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Recognition is Not Rocket Science


Recently a childhood friend shared a story with me and it’s been sticking to me like the white hair from our Ragdoll cats on my velvet black pants. Just kidding. I don’t have velvet black pants but you get the visual.


This friend of mine - she works extraordinarily hard to make magic happen every day, for the business and for her team. Her work ethic and standards for her own performance are off the charts. Her manager pulled her aside at a company event – while on the way to grab a coffee - with the expressed intent to recognize her for her efforts and positive contributions. Now this person doesn’t need praise and feedback to do her job but guess what? She thrives and performs even more when she gets it (hint: she is not the only one)! It was a rushed and spontaneous interaction – maybe only a few minutes. My friend was delighted when her boss began to share the positive feedback, appreciating each word of praise she had not heard recently. Her boss then explained that she was approved for a bonus. Wow, this sounds great, right? Just wait.


“It’s a 1% spot bonus.” You heard me right. ONE PERCENT. Oh, and it’s subject to tax withholdings, of course. What started out as a motivating moment turned into…the opposite. A deflating moment.


Wait, there is more! It’s been over a month and she is yet to see that bonus money in her paycheck.


Was it about the money? No. In her case, 1% is still a good amount of money. It was about the symbolism attached to the recognition, and quite honestly, the lack of personalization to what mattered to her.


The manager’s INTENTION was a positive one. Well done for the idea! However, the execution and impact to achieve that intention missed the mark. He stayed within the lines of the company’s reward programs and criteria, designed to motivate high performers. But it failed. My friend would have been thrilled with the specific words of praise and a $50 bottle of wine. And that $50 would have been less money for the company to spend than the 1% bonus.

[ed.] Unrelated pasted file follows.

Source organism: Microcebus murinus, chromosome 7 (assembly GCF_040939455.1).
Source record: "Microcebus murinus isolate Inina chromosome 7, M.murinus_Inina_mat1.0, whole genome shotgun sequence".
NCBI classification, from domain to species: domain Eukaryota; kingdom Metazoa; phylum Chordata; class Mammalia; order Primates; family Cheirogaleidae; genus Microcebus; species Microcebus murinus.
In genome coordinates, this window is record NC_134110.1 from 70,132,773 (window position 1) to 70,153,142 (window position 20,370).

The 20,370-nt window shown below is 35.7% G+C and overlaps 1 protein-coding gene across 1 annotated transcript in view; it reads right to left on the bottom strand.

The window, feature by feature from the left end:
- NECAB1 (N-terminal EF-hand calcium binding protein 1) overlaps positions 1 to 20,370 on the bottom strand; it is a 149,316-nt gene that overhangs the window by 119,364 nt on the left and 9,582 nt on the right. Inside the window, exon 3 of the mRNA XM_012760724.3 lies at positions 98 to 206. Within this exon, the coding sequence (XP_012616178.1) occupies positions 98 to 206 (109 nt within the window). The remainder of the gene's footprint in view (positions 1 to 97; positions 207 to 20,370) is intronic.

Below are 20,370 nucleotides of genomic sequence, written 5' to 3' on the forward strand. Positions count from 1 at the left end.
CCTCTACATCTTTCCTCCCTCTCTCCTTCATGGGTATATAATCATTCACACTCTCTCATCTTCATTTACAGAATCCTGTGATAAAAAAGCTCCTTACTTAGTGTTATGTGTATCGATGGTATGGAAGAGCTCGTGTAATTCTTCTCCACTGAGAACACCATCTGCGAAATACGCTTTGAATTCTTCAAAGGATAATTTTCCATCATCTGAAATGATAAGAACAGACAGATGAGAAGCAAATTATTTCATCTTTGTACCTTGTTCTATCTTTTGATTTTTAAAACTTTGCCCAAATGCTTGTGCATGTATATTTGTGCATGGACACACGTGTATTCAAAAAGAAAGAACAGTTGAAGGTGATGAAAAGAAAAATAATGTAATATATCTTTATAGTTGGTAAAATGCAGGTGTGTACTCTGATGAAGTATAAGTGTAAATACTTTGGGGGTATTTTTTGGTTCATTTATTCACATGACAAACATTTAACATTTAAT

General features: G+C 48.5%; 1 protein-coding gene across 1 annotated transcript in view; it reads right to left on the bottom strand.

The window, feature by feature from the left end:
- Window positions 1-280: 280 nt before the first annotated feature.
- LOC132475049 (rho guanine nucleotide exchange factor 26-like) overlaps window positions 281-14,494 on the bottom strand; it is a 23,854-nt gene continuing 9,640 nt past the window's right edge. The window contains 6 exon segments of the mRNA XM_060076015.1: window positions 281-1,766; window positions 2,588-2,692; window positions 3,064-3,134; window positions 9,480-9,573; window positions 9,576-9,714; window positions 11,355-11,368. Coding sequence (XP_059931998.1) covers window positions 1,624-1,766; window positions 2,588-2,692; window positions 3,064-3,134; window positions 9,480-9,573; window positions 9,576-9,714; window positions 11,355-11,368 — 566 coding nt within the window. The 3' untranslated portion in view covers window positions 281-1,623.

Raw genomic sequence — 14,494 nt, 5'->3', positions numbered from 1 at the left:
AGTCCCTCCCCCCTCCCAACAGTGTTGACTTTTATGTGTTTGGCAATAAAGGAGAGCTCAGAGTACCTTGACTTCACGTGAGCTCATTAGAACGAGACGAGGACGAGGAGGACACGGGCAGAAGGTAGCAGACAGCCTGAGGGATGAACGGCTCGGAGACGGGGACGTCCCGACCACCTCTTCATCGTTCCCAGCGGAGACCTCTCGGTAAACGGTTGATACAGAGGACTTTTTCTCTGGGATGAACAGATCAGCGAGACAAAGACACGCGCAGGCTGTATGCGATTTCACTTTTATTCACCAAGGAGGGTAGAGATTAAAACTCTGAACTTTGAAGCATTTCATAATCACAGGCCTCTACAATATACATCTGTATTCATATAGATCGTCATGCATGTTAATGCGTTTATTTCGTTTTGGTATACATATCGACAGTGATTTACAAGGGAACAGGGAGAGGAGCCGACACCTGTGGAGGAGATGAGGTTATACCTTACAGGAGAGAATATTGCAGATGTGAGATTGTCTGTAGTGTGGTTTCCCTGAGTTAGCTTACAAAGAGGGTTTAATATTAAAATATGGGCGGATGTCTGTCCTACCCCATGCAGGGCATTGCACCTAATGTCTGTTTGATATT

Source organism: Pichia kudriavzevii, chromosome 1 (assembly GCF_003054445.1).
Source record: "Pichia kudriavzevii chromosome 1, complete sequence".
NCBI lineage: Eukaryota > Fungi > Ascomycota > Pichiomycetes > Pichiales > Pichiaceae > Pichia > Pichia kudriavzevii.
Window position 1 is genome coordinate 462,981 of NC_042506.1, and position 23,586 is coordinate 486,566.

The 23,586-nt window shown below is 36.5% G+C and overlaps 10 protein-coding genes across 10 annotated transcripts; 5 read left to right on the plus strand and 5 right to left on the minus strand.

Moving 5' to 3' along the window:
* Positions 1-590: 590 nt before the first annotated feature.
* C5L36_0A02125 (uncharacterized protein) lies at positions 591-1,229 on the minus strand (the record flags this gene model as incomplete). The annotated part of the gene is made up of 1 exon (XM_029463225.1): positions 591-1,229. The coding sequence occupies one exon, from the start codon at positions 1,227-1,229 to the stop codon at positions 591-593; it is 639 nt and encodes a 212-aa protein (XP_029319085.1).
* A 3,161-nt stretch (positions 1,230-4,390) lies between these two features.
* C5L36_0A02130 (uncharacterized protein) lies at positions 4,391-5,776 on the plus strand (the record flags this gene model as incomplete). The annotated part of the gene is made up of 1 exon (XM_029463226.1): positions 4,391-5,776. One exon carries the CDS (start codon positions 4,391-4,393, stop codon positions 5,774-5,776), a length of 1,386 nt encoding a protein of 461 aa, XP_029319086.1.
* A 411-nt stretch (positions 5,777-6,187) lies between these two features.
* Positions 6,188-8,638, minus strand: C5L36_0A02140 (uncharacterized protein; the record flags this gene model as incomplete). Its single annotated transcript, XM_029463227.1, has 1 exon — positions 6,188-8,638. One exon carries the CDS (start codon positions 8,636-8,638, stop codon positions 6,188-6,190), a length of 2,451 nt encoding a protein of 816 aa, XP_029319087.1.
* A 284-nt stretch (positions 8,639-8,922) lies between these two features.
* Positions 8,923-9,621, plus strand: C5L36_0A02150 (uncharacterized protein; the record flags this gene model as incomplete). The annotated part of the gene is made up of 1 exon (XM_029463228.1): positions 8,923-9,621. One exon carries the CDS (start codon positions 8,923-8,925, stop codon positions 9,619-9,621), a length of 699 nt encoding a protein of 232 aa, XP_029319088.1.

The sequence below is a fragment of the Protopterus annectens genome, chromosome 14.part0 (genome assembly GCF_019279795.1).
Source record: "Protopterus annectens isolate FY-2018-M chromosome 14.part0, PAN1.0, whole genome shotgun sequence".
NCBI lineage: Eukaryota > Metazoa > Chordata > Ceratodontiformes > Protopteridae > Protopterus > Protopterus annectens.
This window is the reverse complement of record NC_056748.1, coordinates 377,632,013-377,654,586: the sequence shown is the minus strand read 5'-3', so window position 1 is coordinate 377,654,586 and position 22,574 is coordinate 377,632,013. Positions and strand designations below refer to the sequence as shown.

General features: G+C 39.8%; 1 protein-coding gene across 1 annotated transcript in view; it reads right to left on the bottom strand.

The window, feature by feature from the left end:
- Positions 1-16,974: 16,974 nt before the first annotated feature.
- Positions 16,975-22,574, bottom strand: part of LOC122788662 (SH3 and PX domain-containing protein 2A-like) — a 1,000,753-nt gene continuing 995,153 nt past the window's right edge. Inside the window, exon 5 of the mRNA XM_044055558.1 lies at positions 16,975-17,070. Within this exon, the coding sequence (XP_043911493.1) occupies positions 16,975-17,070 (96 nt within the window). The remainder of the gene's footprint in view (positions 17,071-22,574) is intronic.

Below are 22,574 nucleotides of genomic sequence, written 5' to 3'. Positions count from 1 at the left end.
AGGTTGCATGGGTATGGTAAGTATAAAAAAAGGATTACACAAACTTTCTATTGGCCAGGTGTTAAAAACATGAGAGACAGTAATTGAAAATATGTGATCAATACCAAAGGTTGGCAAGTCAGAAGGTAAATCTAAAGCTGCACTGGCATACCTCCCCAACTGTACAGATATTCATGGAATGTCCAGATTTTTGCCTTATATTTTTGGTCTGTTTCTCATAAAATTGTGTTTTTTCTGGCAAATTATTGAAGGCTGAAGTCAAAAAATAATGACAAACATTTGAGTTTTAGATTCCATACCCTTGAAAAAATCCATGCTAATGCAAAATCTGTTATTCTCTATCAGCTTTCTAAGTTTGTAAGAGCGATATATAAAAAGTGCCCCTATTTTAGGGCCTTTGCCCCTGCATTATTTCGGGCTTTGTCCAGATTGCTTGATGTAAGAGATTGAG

Why do we make things so complicated sometimes?

We don’t need to rely on complex and expensive programs to recognize a high performing employee. They can be fantastic at the right times for the right people as a multi-pronged approach but not be THE ONLY way.


As I was using the lint roller to get all the white cat hair off my black velvet pants, I thought of a boss I had in my career who recognized me for my work in a way that I always remembered.


Years ago when I worked for a growing restaurant company, we were all cranking hard to build the brand and the business, he did a small act that was huge. He sent me a handwritten card to my house to recognize my efforts. It was thoughtful, genuine and kind. He also acknowledged my significant other recognizing that the hard work and extra hours needed support from home. He included a gift card to a nice restaurant for both of us to enjoy. It had a wonderful impact on me. It ignited even more motivation, discretionary effort and - wait, I'm going to use the "L" word - LOYALTY - to work hard for him and this organization.

I have shared this story often in my work – as an example that recognition does not have to be hard or complicated. It does not need complex systems and structures with lengthy approval processes. It seems more important than ever these days to know your people and acknowledge them with kind and personal gestures.


As I was reflecting on this story, I realized I should tell him what a positive impact he had on me! I sent him an email and he responded quickly:


This was a nice message to start my day. I am happy to hear that made an impact on you and you are sharing the story and passing it on. I am not sure you know I took it even a step further and over the years I have sent letters to the parents of my team members telling them what a great person their son or daughter is and how well they are doing. Those felt really good to send.”

Did you know?

  • The #1 reason employees leave their jobs is due to the lack of recognition (Source: Gallup)

  • 40% of employees say they don’t receive recognition frequently enough (Source: Office Vibe)